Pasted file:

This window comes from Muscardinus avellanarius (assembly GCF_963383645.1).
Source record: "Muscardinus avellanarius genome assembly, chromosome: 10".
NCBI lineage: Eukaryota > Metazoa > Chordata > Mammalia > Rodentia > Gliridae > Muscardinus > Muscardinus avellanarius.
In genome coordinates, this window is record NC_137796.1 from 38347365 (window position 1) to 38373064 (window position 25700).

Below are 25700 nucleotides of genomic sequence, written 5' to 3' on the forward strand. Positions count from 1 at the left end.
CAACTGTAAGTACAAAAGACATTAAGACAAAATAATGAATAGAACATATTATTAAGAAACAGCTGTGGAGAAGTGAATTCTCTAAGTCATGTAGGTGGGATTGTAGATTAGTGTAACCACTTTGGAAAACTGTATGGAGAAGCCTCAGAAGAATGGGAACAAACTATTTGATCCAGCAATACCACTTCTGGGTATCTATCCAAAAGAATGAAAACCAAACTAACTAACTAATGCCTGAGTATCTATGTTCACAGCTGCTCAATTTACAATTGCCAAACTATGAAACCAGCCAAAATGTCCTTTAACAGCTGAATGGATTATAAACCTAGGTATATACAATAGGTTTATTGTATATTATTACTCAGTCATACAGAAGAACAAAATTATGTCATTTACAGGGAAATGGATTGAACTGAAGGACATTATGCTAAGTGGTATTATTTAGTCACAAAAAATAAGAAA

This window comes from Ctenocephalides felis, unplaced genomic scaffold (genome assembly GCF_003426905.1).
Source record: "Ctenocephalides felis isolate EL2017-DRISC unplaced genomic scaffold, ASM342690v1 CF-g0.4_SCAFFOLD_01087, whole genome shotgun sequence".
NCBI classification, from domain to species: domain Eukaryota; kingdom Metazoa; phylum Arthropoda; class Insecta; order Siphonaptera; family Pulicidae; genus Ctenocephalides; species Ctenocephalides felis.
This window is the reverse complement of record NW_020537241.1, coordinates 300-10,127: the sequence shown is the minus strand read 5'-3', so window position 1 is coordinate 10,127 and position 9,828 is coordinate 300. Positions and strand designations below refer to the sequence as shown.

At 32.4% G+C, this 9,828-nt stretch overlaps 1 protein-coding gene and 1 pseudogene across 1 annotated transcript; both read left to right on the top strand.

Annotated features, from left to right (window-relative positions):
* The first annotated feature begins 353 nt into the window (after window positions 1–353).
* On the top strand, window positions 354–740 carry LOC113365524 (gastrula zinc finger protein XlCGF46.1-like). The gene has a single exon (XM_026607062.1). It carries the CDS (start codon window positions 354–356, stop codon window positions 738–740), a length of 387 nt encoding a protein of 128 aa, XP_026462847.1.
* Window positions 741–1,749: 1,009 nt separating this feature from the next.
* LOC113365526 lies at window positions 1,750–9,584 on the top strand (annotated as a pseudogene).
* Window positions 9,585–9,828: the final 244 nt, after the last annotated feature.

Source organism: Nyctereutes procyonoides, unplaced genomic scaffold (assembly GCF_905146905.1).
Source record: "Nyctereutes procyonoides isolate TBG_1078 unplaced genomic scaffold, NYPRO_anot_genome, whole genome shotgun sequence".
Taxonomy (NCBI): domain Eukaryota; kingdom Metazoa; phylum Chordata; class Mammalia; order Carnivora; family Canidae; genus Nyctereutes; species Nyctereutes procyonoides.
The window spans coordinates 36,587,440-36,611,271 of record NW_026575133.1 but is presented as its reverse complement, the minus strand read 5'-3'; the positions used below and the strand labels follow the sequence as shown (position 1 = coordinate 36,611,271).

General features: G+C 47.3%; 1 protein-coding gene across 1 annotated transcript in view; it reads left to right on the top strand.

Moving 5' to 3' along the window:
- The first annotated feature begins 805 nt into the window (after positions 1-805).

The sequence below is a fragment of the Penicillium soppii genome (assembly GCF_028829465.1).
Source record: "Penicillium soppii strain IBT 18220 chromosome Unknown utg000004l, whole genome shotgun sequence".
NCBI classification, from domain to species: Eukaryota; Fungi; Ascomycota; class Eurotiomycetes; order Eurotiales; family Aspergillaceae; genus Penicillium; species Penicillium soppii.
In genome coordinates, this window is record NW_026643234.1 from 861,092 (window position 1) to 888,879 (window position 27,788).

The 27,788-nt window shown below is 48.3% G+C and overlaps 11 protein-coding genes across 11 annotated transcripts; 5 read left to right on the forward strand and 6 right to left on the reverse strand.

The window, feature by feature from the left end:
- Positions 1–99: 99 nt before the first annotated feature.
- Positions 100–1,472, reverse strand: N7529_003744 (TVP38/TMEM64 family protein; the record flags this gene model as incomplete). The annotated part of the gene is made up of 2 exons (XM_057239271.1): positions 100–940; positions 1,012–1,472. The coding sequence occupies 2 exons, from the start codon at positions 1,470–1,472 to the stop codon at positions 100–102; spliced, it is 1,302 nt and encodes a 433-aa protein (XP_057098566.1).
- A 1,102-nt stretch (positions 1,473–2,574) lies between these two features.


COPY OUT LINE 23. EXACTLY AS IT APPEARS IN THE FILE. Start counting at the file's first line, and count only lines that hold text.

Moving 5' to 3' along the window: